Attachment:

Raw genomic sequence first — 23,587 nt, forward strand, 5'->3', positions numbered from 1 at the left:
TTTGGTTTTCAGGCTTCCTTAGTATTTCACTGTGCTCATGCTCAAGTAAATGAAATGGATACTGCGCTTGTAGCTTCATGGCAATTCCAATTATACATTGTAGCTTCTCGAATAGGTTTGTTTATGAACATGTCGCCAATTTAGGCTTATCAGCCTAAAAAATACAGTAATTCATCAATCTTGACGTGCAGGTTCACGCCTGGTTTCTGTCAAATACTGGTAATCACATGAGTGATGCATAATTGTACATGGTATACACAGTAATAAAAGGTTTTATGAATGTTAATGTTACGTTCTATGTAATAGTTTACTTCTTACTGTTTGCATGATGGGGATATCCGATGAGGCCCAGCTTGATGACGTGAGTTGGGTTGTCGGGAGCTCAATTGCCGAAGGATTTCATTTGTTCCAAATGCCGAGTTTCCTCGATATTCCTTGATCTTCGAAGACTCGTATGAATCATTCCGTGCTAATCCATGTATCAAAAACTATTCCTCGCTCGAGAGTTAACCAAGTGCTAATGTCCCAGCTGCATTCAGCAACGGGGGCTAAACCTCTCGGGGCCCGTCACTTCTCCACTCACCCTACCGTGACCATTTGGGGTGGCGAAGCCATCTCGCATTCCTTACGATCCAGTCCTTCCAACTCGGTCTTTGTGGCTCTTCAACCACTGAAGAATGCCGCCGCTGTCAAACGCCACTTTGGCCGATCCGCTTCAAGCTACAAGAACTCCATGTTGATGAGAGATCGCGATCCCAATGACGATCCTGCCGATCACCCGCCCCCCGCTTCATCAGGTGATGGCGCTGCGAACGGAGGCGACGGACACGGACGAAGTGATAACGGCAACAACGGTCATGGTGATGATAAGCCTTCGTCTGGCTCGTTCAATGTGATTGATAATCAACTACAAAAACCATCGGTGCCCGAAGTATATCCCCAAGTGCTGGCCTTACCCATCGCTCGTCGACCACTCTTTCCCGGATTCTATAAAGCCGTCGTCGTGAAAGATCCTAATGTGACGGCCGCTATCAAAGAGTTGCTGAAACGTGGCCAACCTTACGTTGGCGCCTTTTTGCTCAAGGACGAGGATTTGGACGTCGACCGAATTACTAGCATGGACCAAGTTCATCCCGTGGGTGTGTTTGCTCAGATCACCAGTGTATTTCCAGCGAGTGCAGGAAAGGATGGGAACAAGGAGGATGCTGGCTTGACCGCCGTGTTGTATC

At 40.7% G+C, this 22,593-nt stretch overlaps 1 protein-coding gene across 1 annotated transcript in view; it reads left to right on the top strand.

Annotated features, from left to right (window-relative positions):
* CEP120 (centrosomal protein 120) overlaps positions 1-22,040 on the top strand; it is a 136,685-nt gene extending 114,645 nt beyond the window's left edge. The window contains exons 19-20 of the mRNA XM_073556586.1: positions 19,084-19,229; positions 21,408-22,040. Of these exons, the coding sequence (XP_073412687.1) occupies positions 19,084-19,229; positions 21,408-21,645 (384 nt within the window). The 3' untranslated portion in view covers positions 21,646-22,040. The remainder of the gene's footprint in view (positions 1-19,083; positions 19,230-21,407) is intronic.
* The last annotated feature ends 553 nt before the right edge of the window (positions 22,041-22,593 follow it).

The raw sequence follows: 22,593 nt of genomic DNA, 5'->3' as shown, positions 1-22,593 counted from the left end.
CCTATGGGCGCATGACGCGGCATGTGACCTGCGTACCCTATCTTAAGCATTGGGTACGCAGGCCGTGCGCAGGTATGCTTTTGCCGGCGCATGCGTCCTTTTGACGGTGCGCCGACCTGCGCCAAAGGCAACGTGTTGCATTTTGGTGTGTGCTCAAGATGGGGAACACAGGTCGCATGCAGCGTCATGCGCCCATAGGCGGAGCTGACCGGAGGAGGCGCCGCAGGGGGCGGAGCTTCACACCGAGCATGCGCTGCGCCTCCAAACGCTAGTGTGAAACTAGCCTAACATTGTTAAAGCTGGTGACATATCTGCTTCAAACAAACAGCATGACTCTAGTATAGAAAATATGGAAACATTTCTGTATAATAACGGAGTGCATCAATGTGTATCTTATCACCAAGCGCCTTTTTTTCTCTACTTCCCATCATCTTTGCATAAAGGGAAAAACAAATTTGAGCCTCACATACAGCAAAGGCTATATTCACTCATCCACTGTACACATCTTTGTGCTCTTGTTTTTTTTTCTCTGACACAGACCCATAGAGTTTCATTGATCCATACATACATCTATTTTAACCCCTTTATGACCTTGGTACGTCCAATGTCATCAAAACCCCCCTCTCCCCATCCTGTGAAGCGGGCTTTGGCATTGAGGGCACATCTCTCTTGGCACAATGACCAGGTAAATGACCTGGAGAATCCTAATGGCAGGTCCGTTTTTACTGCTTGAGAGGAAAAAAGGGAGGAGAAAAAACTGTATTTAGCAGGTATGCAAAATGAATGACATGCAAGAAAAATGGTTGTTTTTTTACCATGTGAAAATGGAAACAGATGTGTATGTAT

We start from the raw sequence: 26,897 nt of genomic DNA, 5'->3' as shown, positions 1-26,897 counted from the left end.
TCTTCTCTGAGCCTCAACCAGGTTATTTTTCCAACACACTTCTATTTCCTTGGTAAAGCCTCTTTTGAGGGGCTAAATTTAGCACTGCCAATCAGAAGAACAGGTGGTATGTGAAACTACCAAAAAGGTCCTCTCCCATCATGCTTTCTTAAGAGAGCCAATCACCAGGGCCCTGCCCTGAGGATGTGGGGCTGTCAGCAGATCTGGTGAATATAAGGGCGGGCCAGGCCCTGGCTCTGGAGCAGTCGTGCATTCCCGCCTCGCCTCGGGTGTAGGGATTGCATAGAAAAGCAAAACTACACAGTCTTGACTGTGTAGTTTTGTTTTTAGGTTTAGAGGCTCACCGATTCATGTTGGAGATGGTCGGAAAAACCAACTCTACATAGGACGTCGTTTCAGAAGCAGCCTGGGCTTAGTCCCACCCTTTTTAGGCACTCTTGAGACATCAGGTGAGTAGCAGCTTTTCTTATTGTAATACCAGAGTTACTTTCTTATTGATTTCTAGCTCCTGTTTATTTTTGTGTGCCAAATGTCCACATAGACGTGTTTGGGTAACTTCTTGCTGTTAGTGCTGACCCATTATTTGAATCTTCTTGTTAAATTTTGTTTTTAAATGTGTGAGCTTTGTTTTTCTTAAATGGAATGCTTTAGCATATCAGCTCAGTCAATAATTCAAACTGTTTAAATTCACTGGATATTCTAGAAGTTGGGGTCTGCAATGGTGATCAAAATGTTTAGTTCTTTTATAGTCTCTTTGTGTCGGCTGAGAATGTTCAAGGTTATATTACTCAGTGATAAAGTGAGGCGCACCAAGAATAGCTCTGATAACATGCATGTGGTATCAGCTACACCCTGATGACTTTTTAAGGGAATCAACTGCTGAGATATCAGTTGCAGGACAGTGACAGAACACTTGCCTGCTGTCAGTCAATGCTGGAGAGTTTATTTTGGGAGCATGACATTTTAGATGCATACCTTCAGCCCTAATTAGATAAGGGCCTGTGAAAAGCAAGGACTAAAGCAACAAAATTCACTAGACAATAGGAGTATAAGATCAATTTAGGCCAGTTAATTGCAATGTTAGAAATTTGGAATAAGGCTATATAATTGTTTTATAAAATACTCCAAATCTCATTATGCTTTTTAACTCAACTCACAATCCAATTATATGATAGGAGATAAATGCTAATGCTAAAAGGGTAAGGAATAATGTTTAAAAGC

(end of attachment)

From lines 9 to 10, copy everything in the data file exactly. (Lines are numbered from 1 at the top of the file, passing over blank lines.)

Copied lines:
We start from the raw sequence: 26,897 nt of genomic DNA, 5'->3' as shown, positions 1-26,897 counted from the left end.
TCTTCTCTGAGCCTCAACCAGGTTATTTTTCCAACACACTTCTATTTCCTTGGTAAAGCCTCTTTTGAGGGGCTAAATTTAGCACTGCCAATCAGAAGAACAGGTGGTATGTGAAACTACCAAAAAGGTCCTCTCCCATCATGCTTTCTTAAGAGAGCCAATCACCAGGGCCCTGCCCTGAGGATGTGGGGCTGTCAGCAGATCTGGTGAATATAAGGGCGGGCCAGGCCCTGGCTCTGGAGCAGTCGTGCATTCCCGCCTCGCCTCGGGTGTAGGGATTGCATAGAAAAGCAAAACTACACAGTCTTGACTGTGTAGTTTTGTTTTTAGGTTTAGAGGCTCACCGATTCATGTTGGAGATGGTCGGAAAAACCAACTCTACATAGGACGTCGTTTCAGAAGCAGCCTGGGCTTAGTCCCACCCTTTTTAGGCACTCTTGAGACATCAGGTGAGTAGCAGCTTTTCTTATTGTAATACCAGAGTTACTTTCTTATTGATTTCTAGCTCCTGTTTATTTTTGTGTGCCAAATGTCCACATAGACGTGTTTGGGTAACTTCTTGCTGTTAGTGCTGACCCATTATTTGAATCTTCTTGTTAAATTTTGTTTTTAAATGTGTGAGCTTTGTTTTTCTTAAATGGAATGCTTTAGCATATCAGCTCAGTCAATAATTCAAACTGTTTAAATTCACTGGATATTCTAGAAGTTGGGGTCTGCAATGGTGATCAAAATGTTTAGTTCTTTTATAGTCTCTTTGTGTCGGCTGAGAATGTTCAAGGTTATATTACTCAGTGATAAAGTGAGGCGCACCAAGAATAGCTCTGATAACATGCATGTGGTATCAGCTACACCCTGATGACTTTTTAAGGGAATCAACTGCTGAGATATCAGTTGCAGGACAGTGACAGAACACTTGCCTGCTGTCAGTCAATGCTGGAGAGTTTATTTTGGGAGCATGACATTTTAGATGCATACCTTCAGCCCTAATTAGATAAGGGCCTGTGAAAAGCAAGGACTAAAGCAACAAAATTCACTAGACAATAGGAGTATAAGATCAATTTAGGCCAGTTAATTGCAATGTTAGAAATTTGGAATAAGGCTATATAATTGTTTTATAAAATACTCCAAATCTCATTATGCTTTTTAACTCAACTCACAATCCAATTATATGATAGGAGATAAATGCTAATGCTAAAAGGGTAAGGAATAATGTTTAAAAGC